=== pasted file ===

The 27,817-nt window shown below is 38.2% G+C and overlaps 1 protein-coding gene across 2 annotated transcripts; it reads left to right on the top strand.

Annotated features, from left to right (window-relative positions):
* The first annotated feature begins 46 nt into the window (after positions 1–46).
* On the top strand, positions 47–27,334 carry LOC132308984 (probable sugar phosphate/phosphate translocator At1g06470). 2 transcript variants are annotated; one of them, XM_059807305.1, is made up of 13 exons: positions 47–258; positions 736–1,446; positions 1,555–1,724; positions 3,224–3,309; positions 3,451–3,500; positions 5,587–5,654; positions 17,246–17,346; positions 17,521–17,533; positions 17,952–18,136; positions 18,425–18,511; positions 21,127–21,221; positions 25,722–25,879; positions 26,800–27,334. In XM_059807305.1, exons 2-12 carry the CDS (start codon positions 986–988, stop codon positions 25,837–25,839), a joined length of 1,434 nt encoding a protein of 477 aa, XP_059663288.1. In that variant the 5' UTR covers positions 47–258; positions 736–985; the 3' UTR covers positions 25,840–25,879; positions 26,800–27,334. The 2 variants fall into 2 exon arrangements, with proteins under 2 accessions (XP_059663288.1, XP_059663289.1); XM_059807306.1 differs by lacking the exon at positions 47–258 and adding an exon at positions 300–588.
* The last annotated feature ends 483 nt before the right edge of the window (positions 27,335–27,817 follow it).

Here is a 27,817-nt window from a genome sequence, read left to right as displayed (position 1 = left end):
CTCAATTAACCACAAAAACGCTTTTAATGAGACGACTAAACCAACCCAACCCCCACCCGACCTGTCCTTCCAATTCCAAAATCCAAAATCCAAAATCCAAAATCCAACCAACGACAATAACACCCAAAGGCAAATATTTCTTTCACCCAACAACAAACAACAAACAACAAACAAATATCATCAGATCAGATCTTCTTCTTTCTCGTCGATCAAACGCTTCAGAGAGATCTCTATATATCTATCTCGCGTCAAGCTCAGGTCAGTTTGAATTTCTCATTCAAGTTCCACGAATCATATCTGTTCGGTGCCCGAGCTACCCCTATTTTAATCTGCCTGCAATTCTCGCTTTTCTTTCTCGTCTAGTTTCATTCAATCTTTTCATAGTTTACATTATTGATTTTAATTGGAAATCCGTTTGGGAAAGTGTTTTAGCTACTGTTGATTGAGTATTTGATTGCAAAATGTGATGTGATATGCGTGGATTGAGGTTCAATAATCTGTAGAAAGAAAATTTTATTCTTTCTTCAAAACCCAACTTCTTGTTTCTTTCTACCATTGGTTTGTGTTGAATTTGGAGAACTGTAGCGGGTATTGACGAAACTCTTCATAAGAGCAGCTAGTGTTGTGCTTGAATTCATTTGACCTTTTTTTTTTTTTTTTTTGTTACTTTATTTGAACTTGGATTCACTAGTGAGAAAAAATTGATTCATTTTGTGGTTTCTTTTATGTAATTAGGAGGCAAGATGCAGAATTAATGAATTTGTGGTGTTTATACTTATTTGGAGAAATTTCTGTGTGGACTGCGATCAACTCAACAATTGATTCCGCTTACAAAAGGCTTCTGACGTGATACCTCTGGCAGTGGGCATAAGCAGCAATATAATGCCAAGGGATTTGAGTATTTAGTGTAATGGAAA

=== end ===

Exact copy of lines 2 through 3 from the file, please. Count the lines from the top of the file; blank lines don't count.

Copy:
Annotated features, from left to right (window-relative positions):
* The first annotated feature begins 46 nt into the window (after positions 1–46).